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by Robert Goddard
Delta, December 2006
320 pages
ISBN: 0440242800

Buy in the UK | Buy in Canada

Almost 25 years ago, then grad school student David Umber had been in Avebury, England, a village best known for having an ancient, huge stone circle. He had been sitting by the circle when he witnessed a kidnapping along with a hit and run accident that left one little girl dead and her little sister missing as their nanny looked on in horror. A man soon confessed to the crime.

David and the nanny, Sally, married, but the tragedy never left their minds. They couldn't remain together and they soon separated. Just recently Sally killed herself in an apparent suicide over the long past incident.

One day David receives a visit from now retired Chief Inspector George Sharp, the policeman who had been in charge of the case. He tells David that he has evidence that the man who confessed to the crime had been lying. He just received an anonymous letter that mentions the subject David had been studying as a grad student. He thinks that David has the knowledge to help him solve the case and he wants David help him get to the truth.

Though David has lived his life running away from what had happened, he realizes that if someone has such a strong reason to bring up the tragedy again, then Sally's death might not have been a suicide. It also makes him think that anyone else involved with the tragedy might still be in danger. He agrees to investigate.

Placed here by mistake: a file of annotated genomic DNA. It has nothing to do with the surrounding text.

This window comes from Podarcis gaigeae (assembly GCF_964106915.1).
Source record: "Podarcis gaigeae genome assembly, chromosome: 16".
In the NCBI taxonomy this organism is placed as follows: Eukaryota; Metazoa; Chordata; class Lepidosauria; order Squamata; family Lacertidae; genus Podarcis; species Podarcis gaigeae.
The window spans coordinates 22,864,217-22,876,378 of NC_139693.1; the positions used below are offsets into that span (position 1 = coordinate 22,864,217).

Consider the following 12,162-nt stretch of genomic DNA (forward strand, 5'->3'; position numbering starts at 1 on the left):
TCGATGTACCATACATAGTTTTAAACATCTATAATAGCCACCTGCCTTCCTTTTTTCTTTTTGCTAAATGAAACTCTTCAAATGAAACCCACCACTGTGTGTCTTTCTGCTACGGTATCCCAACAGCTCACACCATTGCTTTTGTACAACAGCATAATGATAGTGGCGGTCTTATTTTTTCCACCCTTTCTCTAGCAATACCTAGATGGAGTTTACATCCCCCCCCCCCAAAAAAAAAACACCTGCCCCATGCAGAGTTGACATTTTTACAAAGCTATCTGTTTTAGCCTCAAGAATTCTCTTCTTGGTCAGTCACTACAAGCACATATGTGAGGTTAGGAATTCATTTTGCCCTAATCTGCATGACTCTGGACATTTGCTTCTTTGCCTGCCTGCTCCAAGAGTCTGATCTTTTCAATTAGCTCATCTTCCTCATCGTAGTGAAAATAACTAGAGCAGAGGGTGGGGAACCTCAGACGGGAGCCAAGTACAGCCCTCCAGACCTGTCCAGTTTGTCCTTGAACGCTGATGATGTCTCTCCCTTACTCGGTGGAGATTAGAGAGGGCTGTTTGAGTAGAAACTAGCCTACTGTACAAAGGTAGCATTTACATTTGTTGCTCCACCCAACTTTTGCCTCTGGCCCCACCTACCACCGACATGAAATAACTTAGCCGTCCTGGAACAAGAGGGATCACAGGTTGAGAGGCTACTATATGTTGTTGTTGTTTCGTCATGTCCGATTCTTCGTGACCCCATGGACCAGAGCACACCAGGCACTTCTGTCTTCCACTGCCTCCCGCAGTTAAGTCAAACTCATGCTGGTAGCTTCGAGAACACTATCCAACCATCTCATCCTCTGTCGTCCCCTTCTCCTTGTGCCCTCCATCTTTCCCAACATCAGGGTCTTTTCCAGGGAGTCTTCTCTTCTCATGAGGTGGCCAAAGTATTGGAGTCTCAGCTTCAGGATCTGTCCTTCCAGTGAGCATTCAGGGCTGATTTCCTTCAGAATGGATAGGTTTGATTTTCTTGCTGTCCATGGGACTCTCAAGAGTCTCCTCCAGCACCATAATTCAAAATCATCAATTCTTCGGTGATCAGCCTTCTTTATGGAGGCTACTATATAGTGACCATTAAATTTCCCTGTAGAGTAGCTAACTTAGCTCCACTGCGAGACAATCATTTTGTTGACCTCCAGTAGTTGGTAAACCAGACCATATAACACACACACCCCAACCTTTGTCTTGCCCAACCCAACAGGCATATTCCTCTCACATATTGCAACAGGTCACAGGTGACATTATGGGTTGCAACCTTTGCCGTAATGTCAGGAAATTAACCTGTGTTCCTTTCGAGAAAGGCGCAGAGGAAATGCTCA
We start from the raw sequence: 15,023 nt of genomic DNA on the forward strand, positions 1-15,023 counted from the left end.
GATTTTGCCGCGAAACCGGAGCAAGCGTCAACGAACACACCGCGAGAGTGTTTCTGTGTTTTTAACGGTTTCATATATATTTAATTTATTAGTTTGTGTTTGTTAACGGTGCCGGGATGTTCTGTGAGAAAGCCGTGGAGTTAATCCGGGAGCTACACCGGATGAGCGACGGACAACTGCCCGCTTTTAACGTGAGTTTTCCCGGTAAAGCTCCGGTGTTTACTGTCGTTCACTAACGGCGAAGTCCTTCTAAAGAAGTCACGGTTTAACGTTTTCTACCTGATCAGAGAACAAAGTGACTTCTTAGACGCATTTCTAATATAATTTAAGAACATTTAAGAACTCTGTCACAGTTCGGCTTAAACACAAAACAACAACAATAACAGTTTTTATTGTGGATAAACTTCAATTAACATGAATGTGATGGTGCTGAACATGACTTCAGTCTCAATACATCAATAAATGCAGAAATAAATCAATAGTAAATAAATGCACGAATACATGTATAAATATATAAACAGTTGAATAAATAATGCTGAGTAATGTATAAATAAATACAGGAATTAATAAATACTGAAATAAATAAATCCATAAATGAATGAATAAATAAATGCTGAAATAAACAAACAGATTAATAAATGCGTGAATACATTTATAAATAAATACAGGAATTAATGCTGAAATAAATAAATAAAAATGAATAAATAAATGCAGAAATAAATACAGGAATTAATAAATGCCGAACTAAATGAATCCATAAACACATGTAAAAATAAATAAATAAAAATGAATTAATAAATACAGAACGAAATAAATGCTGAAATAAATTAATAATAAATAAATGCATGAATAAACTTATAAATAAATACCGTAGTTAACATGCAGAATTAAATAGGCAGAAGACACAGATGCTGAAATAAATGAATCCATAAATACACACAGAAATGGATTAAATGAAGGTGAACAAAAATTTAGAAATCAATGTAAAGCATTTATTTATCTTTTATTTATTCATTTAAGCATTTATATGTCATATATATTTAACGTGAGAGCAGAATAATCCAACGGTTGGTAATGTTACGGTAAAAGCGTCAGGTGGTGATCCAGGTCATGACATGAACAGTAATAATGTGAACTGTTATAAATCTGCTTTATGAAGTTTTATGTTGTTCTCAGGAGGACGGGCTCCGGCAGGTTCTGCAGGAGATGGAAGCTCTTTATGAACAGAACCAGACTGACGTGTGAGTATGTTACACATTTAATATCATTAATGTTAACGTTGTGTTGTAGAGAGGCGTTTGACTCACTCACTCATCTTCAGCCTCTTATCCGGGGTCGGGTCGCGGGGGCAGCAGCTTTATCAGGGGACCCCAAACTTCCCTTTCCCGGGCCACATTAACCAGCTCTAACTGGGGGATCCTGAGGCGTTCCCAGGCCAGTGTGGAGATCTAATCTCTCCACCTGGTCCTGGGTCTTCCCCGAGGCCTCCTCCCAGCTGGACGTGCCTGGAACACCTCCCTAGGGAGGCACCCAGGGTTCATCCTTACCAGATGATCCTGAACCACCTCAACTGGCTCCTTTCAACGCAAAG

The international locations are wonderfully described and the ambiance of the books brings the readers inside its pages to live through everything with the lead characters. The solution to the crime is very well done; the characters within the story are masterfully created. All become very real people to the readers and we care a lot about what happens to them.

In that the writer, Robert Goddard manages to make us care and feel for the characters, I don't understand why he insists on writing in the omniscient voice. It becomes a bit of cheap melodrama every time the voice pops up at the end of a chapter to let us know what is to befall the character in the future. Having that voice tell us that the character will soon find himself ruing the decision he just made, or that the next couple of hours will show him to be wrong, only adds a bit of cheap drama that isn't needed.

Also, where most mystery stories start out slow and quicken the pace as the answer to the mystery gets closer, usually building to a crescendo of excitement as the case is solved, this book does the opposite. As the clues are uncovered, the books winds down to a snail's pace as we get closer to finding out whodunit. The slow tempo of the final chapters frustrated me no end and it took all the resolve I had not to scan through the pages to get to the conclusion.

Most of SIGHT UNSEEN is well written and good reading. Just make certain you aren't in an impatient mood when you pick this book up. The slowness of the ending will frustrate you a lot!

Reviewed by A. L. Katz, February 2007

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Contact: Yvonne Klein (ymk@reviewingtheevidence.com)

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